On the other hand, a report from our friends at the Hildreth Institute examines 22 statewide, free-tuition programs established in the past decade, and finds that most do not address the real barriers that prevent many students from getting a higher education credential. The report notes that tuition and fees represent just 24% of the cost of attending a community college and 40% of the cost of attending a public four-year university. Beyond tuition, students struggle with necessities like textbooks, computers, software, internet access, housing, food and transportation. Moreover, “the lower the income of a student, the less likely they are to benefit from existing tuition-free programs, known as ‘last-dollar’ scholarships, which cover only the portion of tuition and fees that are not covered by existing financial aid,” the Hildreth report notes.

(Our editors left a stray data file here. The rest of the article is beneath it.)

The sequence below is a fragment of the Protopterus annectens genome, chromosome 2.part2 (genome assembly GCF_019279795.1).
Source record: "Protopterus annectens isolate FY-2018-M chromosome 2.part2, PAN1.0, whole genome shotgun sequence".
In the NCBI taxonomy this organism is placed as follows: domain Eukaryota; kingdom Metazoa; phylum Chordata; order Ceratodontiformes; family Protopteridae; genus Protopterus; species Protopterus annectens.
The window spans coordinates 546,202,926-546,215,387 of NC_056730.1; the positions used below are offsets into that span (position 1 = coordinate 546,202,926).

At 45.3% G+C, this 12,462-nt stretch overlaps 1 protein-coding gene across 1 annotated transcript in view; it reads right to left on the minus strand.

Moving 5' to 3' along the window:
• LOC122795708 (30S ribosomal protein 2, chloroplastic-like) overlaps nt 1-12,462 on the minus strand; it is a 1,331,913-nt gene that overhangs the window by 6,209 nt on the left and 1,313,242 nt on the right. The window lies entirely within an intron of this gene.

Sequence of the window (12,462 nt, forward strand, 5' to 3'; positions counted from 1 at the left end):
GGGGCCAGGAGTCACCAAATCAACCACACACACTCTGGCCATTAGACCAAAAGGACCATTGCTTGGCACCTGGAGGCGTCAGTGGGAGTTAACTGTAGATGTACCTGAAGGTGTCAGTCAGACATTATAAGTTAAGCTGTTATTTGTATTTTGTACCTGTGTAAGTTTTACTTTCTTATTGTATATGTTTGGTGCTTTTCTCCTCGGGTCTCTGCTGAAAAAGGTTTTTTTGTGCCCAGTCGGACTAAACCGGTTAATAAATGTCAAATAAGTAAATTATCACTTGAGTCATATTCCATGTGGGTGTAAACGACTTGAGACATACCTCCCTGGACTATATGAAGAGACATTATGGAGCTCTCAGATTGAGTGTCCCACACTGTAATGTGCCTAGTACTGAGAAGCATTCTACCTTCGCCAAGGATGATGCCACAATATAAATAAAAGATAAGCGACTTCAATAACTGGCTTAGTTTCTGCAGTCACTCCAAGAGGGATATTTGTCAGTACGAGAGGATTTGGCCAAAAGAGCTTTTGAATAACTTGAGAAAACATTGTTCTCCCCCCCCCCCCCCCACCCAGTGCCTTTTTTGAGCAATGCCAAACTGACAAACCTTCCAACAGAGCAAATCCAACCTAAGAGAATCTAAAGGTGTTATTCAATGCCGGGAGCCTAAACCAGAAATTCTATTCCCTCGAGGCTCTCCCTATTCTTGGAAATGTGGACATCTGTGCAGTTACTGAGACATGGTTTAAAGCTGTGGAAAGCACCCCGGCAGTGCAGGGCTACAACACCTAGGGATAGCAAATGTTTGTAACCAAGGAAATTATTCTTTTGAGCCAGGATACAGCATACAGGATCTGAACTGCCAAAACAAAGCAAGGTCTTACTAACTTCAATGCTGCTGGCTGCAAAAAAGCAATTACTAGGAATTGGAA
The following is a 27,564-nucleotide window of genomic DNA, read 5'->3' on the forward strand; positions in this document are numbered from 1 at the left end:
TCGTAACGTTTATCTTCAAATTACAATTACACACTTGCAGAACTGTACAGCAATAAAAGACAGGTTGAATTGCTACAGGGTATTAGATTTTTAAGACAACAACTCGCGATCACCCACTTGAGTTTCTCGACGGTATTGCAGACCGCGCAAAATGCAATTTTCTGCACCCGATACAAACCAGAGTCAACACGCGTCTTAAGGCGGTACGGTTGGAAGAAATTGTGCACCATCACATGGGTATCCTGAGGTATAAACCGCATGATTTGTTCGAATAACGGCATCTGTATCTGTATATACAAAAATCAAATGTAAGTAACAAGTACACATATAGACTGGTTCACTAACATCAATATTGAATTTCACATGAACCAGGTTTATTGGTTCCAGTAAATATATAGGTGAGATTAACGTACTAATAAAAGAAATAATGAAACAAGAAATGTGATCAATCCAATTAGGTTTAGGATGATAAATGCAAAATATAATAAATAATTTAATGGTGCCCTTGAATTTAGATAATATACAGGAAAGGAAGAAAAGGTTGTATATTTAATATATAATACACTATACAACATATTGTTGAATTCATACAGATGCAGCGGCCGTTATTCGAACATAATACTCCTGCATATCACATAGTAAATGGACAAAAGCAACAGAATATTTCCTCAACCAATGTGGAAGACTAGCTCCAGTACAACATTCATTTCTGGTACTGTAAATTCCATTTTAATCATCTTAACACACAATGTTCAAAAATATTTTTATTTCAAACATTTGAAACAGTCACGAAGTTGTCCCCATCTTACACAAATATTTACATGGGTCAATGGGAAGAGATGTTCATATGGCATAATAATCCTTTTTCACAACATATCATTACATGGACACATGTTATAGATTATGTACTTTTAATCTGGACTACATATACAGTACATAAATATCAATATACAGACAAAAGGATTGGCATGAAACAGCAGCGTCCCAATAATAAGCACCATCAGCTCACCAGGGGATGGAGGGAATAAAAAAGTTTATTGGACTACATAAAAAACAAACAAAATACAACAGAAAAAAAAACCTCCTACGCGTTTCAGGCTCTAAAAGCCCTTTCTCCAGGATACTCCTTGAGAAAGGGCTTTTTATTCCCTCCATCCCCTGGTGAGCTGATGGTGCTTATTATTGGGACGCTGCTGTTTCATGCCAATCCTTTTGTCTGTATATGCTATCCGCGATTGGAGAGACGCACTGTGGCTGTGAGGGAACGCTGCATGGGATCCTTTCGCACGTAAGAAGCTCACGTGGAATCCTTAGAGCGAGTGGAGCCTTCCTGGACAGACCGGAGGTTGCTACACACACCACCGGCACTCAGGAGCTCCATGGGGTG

Digital futures. The ECMC Foundation awarded the Business-Higher Education Forum (BHEF) $341,000 to fund the Connecticut Digital Credential Ecosystem Initiative, in partnership with NEBHE. A network of companies, community colleges, government agencies and other stakeholders, led by BHEF, will develop new pathways to digital careers, particularly for individuals unemployed due to COVID-19. BHEF will help community colleges issue industry-validated credentials to support transparent career pathways across Connecticut and the surrounding region. Participating employers will approve the knowledge, skills and abilities for these credentials, thus building recruitment and hiring links for students who complete the credential. The idea owes much to the work and recommendations of NEBHE’s Commission on Higher Education & Employability.
Organizing. I was happy to attend the virtual annual conference of the Hunter College National Center for the Study of Collective Bargaining in Higher Education and the Professions, its 47th annual conference, this time held virtually due to COVID. The topic was “Inequality, Collective Bargaining and Higher Education.” It was a goldmine of perspectives on equity, antiracism and labor rights.